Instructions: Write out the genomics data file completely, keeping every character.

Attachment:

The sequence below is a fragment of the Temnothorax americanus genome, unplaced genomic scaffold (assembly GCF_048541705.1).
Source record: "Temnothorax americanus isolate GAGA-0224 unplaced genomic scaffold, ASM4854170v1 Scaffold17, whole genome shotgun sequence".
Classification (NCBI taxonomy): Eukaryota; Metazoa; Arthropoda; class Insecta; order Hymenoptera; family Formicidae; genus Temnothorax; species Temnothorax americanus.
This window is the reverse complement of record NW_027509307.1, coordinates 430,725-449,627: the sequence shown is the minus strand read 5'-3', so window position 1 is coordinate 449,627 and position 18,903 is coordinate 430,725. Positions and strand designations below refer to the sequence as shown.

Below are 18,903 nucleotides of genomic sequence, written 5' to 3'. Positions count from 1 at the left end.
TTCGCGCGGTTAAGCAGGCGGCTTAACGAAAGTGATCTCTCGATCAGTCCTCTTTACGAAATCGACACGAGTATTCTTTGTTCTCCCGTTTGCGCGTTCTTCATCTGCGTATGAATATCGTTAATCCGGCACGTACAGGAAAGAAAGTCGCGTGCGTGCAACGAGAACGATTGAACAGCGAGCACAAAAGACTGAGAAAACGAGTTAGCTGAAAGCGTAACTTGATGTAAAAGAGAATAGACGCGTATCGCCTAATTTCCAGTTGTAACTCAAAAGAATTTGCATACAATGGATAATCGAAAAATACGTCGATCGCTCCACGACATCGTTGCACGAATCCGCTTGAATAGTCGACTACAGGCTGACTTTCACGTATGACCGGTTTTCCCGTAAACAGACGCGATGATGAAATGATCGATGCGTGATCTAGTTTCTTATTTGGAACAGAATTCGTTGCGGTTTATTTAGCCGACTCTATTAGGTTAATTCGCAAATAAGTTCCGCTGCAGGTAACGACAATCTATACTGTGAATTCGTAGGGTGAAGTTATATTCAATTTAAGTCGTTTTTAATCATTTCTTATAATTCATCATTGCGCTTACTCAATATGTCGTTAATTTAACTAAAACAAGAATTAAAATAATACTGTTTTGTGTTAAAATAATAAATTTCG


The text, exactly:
The sequence below is a fragment of the Temnothorax americanus genome, unplaced genomic scaffold (assembly GCF_048541705.1).
Source record: "Temnothorax americanus isolate GAGA-0224 unplaced genomic scaffold, ASM4854170v1 Scaffold17, whole genome shotgun sequence".
Classification (NCBI taxonomy): Eukaryota; Metazoa; Arthropoda; class Insecta; order Hymenoptera; family Formicidae; genus Temnothorax; species Temnothorax americanus.
This window is the reverse complement of record NW_027509307.1, coordinates 430,725-449,627: the sequence shown is the minus strand read 5'-3', so window position 1 is coordinate 449,627 and position 18,903 is coordinate 430,725. Positions and strand designations below refer to the sequence as shown.

Below are 18,903 nucleotides of genomic sequence, written 5' to 3'. Positions count from 1 at the left end.
TTCGCGCGGTTAAGCAGGCGGCTTAACGAAAGTGATCTCTCGATCAGTCCTCTTTACGAAATCGACACGAGTATTCTTTGTTCTCCCGTTTGCGCGTTCTTCATCTGCGTATGAATATCGTTAATCCGGCACGTACAGGAAAGAAAGTCGCGTGCGTGCAACGAGAACGATTGAACAGCGAGCACAAAAGACTGAGAAAACGAGTTAGCTGAAAGCGTAACTTGATGTAAAAGAGAATAGACGCGTATCGCCTAATTTCCAGTTGTAACTCAAAAGAATTTGCATACAATGGATAATCGAAAAATACGTCGATCGCTCCACGACATCGTTGCACGAATCCGCTTGAATAGTCGACTACAGGCTGACTTTCACGTATGACCGGTTTTCCCGTAAACAGACGCGATGATGAAATGATCGATGCGTGATCTAGTTTCTTATTTGGAACAGAATTCGTTGCGGTTTATTTAGCCGACTCTATTAGGTTAATTCGCAAATAAGTTCCGCTGCAGGTAACGACAATCTATACTGTGAATTCGTAGGGTGAAGTTATATTCAATTTAAGTCGTTTTTAATCATTTCTTATAATTCATCATTGCGCTTACTCAATATGTCGTTAATTTAACTAAAACAAGAATTAAAATAATACTGTTTTGTGTTAAAATAATAAATTTCG